Advanced Search

Home > Journals > The Journal of Sports Medicine and Physical Fitness > Past Issues > The Journal of Sports Medicine and Physical Fitness 2006 March;46(1) > The Journal of Sports Medicine and Physical Fitness 2006 March;46(1):152-7

ISSUES AND ARTICLES   MOST READ   eTOC

CURRENT ISSUETHE JOURNAL OF SPORTS MEDICINE AND PHYSICAL FITNESS

A Journal on Applied Physiology, Biomechanics, Preventive Medicine,
Sports Medicine and Traumatology, Sports Psychology


Indexed/Abstracted in: Chemical Abstracts, CINAHL, Current Contents/Clinical Medicine, EMBASE, PubMed/MEDLINE, Science Citation Index Expanded (SciSearch), Scopus
Impact Factor 1,111

 

The Journal of Sports Medicine and Physical Fitness 2006 March;46(1):152-7

IMMUNOLOGY 

 Original articles

Daily changes of salivary secretory immunoglobulin A and appearance of upper respiratory symptoms during physical training

Nakamura C. 1, Akimoto T. 2, 3, Suzuki S. 1, Kono I. 4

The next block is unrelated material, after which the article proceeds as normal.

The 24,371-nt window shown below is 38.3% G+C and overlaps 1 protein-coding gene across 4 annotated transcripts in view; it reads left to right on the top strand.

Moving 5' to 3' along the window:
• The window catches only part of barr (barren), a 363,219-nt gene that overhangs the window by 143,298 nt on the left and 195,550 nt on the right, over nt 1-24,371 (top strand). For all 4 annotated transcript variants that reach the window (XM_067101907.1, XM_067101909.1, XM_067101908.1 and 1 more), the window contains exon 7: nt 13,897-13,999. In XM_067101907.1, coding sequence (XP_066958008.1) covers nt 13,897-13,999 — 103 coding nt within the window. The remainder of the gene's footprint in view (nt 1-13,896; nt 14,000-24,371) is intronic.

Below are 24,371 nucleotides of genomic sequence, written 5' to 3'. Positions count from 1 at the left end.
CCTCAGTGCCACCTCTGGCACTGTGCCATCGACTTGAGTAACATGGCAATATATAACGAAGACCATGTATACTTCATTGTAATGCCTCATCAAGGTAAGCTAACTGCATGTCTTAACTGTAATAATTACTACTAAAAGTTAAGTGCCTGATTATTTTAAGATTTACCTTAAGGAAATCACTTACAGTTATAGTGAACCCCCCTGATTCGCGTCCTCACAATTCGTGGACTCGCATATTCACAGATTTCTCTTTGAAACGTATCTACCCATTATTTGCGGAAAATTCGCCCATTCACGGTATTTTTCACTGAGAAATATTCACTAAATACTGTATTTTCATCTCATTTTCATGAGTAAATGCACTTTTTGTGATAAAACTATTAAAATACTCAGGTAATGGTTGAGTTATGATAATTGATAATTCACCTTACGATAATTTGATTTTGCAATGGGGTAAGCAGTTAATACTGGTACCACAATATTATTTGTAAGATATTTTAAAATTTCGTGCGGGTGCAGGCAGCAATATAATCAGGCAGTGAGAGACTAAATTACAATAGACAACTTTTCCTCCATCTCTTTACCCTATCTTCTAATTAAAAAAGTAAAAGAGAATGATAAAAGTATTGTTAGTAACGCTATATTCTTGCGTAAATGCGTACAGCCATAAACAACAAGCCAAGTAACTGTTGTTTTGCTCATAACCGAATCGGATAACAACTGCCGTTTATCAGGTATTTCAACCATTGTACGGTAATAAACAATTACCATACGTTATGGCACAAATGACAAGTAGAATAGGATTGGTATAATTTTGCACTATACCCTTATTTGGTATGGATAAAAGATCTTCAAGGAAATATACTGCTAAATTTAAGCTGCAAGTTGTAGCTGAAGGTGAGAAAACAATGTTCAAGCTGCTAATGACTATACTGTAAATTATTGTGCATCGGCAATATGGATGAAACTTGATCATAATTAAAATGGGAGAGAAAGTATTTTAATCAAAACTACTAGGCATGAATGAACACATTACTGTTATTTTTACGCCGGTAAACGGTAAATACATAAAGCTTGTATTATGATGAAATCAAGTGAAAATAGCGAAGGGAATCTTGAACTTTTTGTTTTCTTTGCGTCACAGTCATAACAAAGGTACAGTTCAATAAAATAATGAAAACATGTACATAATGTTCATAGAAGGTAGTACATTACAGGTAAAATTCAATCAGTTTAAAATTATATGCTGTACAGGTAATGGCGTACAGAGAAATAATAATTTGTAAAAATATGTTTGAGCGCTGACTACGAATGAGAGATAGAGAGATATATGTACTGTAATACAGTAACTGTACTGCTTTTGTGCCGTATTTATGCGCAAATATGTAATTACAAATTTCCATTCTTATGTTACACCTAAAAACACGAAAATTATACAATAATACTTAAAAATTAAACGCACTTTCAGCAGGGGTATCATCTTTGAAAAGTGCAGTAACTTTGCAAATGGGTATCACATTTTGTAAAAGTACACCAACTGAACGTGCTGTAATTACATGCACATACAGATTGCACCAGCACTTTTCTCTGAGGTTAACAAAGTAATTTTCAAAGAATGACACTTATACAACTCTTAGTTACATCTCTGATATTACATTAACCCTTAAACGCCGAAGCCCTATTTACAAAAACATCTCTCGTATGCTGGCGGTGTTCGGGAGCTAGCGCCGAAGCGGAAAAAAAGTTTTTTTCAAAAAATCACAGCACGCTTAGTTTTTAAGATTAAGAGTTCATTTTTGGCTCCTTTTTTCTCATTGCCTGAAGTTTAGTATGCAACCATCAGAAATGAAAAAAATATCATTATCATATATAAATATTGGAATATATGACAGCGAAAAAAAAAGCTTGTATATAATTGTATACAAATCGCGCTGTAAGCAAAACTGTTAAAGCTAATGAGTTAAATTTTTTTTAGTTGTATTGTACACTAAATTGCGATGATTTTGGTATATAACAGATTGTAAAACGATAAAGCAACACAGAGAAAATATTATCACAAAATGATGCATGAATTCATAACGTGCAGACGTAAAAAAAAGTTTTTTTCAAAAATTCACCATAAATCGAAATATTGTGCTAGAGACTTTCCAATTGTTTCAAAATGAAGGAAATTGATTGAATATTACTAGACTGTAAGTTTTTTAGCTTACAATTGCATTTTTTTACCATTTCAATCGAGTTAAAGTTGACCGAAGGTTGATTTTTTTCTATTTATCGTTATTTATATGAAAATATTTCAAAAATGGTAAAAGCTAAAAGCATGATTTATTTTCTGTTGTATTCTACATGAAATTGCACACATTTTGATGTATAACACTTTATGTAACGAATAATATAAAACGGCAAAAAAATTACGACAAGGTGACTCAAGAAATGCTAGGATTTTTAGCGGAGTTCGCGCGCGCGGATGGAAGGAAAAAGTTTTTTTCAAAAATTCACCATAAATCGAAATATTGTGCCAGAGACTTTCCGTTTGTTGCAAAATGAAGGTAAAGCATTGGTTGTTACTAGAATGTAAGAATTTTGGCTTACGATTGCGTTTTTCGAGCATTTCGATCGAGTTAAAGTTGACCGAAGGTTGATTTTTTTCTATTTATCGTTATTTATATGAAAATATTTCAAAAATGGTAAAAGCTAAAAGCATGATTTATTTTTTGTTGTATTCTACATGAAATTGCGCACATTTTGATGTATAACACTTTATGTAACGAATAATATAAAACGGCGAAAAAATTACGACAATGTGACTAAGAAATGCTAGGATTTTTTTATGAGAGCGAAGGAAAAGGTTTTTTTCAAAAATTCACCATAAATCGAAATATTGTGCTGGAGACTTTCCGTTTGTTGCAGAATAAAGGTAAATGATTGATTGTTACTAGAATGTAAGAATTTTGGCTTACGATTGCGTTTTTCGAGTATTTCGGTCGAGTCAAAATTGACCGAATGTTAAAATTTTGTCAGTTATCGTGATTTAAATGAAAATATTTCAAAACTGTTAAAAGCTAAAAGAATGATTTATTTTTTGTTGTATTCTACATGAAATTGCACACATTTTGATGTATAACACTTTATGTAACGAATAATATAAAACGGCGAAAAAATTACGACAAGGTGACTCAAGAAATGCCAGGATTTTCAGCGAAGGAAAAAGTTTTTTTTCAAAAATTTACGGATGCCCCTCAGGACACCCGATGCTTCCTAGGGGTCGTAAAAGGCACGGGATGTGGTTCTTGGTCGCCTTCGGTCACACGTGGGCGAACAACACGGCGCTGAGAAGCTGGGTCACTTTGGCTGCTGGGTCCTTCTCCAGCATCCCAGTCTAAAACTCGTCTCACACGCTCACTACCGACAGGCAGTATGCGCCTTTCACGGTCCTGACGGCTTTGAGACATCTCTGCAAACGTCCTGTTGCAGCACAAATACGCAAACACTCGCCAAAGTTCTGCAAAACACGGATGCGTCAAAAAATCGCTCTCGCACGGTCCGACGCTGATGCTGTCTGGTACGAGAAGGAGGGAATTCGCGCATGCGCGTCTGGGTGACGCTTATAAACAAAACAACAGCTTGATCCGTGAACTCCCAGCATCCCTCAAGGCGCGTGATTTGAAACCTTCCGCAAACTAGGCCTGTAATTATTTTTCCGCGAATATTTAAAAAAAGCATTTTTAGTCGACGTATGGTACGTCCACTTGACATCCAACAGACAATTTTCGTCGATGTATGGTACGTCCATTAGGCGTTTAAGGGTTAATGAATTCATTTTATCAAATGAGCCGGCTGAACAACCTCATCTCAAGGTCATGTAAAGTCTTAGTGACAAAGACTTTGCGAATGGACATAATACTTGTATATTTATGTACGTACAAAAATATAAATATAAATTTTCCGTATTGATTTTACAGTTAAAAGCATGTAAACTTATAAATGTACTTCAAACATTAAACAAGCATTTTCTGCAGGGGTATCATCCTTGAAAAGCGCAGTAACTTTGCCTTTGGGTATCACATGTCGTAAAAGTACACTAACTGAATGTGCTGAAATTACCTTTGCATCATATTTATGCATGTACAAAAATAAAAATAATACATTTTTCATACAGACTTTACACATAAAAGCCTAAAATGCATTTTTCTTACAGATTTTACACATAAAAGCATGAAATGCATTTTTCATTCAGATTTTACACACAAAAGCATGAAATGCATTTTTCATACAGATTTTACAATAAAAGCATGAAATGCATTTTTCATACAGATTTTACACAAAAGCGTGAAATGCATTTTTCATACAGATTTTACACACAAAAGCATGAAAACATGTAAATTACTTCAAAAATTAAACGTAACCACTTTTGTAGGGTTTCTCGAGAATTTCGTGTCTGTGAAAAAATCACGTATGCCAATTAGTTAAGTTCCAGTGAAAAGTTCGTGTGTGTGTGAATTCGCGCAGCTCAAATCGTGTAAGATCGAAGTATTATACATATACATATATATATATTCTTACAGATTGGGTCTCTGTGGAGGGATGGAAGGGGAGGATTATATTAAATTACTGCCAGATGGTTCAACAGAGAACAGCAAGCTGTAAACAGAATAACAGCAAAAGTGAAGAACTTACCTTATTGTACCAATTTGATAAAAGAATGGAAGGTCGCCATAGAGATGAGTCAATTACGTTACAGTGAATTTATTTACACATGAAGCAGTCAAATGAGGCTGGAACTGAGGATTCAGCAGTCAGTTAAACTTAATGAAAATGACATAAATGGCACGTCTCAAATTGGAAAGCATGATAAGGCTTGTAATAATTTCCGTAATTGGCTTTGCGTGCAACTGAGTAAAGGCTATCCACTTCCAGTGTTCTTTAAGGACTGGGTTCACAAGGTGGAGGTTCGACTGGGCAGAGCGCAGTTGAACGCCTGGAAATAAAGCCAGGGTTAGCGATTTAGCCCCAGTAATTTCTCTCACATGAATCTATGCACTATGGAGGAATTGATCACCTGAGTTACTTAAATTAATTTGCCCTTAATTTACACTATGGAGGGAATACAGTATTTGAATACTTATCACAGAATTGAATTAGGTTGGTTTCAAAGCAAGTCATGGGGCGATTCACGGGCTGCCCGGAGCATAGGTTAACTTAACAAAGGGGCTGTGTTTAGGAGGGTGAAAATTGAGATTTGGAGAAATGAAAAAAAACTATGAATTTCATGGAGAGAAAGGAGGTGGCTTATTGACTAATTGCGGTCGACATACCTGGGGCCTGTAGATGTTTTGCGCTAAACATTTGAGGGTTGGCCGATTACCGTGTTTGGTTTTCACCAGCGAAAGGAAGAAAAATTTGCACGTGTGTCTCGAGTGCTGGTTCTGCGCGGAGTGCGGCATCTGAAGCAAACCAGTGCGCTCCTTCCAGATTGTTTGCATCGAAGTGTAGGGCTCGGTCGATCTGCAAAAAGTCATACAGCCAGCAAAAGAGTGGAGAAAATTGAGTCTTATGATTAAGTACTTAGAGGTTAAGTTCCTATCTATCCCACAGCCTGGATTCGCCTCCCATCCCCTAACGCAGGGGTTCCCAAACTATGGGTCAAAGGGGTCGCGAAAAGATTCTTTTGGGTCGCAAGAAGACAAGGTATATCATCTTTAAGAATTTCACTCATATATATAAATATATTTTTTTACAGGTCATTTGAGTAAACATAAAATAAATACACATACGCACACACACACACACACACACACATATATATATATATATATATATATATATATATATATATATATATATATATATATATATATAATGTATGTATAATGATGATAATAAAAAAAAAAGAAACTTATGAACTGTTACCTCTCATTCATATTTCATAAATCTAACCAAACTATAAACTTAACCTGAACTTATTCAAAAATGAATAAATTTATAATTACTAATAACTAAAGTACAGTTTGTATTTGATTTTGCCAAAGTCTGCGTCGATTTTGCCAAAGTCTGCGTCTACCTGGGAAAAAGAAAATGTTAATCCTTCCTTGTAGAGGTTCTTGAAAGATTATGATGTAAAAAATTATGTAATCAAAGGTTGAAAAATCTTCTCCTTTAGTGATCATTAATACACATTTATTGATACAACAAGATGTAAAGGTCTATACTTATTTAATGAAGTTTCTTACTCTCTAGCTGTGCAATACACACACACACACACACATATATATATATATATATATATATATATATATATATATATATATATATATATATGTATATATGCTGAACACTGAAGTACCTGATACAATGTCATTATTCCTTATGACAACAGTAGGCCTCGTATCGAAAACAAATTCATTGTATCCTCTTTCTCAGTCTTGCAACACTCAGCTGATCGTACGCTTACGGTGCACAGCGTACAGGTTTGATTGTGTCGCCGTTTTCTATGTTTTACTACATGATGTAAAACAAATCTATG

1 Faculty of Economics, Seikei University, Tokyo, Japan
2 Department of Life Sciences, Graduate School of Arts and Sciences, The University of Tokyo, Tokyo, Japan
3 Japan Institute of Sports Sciences, Tokyo, Japan
4 Department of Sports Medicine Institute of Health and Sport Sciences University of Tsukuba, Tsukuba, Japan

Aim. It is well known that highly trained athletes suffer from a high incidence of upper respiratory tract infections (URTI). Secretory immunoglobulin A (SIgA) is a major effector of mucosal surface protection against microorganisms causing URTI. Although several studies have investigated the relationship between falls in SIgA levels and appearance of URTI symptoms, the relationship is not yet clear.
Methods. We prospectively investigated the relationship between daily changes in SIgA and appearance of URTI symptoms in collegiate soccer players during a training period of 2 months.
Results. Five of 12 subjects exhibited URTI symptoms during the study period. The SIgA level did not significantly decrease before appearance of URTI symptoms. However, the saliva flow rate and SIgA secretion rate tended to decrease 3 days before the appearance of URTI symptoms compared to that in the non-infection period (31.3±19, -42.2±20.6%, respectively).
Conclusion. We could not demonstrate a significant relationship between decreased SIgA levels and appearance of URTI symptoms during the training period. However, our findings suggest that monitoring of SIgA secretion rate may be useful for assessment of risk status of athletes for URTI.

language: English


FULL TEXT  REPRINTS

top of page